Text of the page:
A decade has passed since I first learned about Google’s self-driving car and its intentions for redefining mobility. Honestly, at the time, I was not sure what to make of it but, now, I can confidently say it feels like a roller coaster ride of a lifetime. The anticipation of a world with self-driving cars is absolutely exhilarating. But, at the same time, unexpected twists and turns detract from the excitement of the journey and cast an ominous cloud of doubt over the realization of self-driving vehicles.
Recently, there has been a lot of activity in the world of autonomous vehicles (AV). Important players are building momentum as they diligently ascend the massive incline to be among the leaders to offer a self-driving vehicle that is not only accepted but embraced by the public.
Waymo recently announced it is going fully driverless, meaning no safety driver on board. General Motor’s Cruise was recently awarded a permit from the California Department of Motor Vehicles to test five fully driverless vehicles on public roads in San Francisco. Of course, we can’t forget about Tesla, which recently released its Full Self-Driving software to a limited group of owners who are willing to give the beta version a try. The release of the over-the-air software may be to the chagrin of other drivers who have to share the road with these brave Tesla trailblazers.
If this isn’t exciting—or perhaps scary—enough, there is a broad range of AV developments underway targeted for commercial applications. This includes last-mile delivery of goods, groceries and medicine on one end of the spectrum to autonomous long-haul trucking on the other end. The recent partnership between Waymo and Daimler Trucks speaks to the viability of launching such commercial applications. Building on this momentum, Ford has announced it is targeting 2022 to launch an autonomous commercial business in partnership with Argo AI using Ford Escape Hybrids.
It is so exciting to witness these innovative players achieve such impressive milestones, which are definitely poised to redefine mobility. Interestingly, however, the momentum in development is not in response to consumer demand for self-driving vehicles.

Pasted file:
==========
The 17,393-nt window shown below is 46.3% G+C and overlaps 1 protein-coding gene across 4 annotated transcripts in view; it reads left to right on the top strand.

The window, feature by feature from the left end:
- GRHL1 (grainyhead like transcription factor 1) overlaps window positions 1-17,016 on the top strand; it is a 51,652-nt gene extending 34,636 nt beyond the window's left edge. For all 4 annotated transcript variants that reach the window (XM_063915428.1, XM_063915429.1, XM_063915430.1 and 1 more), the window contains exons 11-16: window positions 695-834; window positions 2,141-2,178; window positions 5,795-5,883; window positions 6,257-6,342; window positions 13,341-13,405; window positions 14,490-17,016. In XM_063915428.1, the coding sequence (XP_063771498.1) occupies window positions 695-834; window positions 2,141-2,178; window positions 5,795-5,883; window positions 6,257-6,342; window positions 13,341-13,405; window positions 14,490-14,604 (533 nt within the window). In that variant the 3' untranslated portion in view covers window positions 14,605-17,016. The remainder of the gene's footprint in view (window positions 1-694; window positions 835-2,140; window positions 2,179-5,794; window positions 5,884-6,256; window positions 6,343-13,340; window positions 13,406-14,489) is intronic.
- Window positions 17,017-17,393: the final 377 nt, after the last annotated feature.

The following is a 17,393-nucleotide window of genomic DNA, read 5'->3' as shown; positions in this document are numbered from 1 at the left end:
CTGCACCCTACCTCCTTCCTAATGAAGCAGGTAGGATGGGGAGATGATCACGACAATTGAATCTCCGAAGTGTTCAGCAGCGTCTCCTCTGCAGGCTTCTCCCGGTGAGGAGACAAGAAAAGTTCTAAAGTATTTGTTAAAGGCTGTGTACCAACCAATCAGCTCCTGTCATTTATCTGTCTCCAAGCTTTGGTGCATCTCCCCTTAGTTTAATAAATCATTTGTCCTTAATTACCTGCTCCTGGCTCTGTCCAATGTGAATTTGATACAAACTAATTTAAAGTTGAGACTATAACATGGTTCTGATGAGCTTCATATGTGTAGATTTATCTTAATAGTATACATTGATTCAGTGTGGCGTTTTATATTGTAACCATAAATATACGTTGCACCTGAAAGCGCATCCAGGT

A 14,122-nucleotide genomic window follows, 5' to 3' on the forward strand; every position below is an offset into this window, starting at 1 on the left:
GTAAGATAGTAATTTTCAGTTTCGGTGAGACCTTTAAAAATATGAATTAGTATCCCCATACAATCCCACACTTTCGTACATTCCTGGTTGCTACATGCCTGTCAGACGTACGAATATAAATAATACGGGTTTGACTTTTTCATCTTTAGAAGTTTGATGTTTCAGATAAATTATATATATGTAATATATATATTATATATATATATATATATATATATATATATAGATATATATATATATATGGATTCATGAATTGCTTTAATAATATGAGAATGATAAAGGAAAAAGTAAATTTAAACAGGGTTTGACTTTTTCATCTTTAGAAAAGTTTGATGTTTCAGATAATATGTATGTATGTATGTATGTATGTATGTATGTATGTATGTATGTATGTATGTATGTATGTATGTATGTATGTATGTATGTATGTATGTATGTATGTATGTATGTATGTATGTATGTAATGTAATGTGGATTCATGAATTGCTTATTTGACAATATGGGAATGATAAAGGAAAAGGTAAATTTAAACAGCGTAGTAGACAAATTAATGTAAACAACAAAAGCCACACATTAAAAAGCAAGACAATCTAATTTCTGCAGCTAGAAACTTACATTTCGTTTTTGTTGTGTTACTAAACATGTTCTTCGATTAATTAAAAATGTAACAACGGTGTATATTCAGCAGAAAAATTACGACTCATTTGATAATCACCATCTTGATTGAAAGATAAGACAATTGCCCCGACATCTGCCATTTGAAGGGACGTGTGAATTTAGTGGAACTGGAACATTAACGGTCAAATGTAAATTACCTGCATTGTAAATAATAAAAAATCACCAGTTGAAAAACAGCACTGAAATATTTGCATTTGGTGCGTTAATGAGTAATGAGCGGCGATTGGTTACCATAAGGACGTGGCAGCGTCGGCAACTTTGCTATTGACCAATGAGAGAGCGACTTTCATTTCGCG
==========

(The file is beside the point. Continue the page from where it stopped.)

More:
Escalent has been tracking consumer sentiment towards self-driving vehicles for years and little has changed. Only about 1-in-10 have a very positive opinion of self-driving vehicles and are completely comfortable riding in an autonomous vehicle.
This absence of enthusiasm is not a reflection of awareness, as most people (81%) have heard or seen at least something about the development of self-driving cars (67% have heard something/14% have heard a lot).
It is about a lack of trust in the technology. People are not convinced that the technology will keep them and their loved ones safe from harm. The most important topics consumers want to learn about are the safety record/test results of the AV and how vehicle occupants will be safe while riding in it.
Our research also speaks to the importance of educating the public about the technology and the impact these efforts have on improving consumer attitudes toward AVs. The proportion of people who have a positive opinion of AVs is 2.5 times greater among those who have seen or heard “a lot” of information about self-driving vehicles compared to those who have seen or heard “some” information.
A similar story emerges for being open to riding in a self-driving vehicle. Those who are more knowledgeable about AVs are more likely to be open to riding in a self-driving vehicle by a factor of 3:1.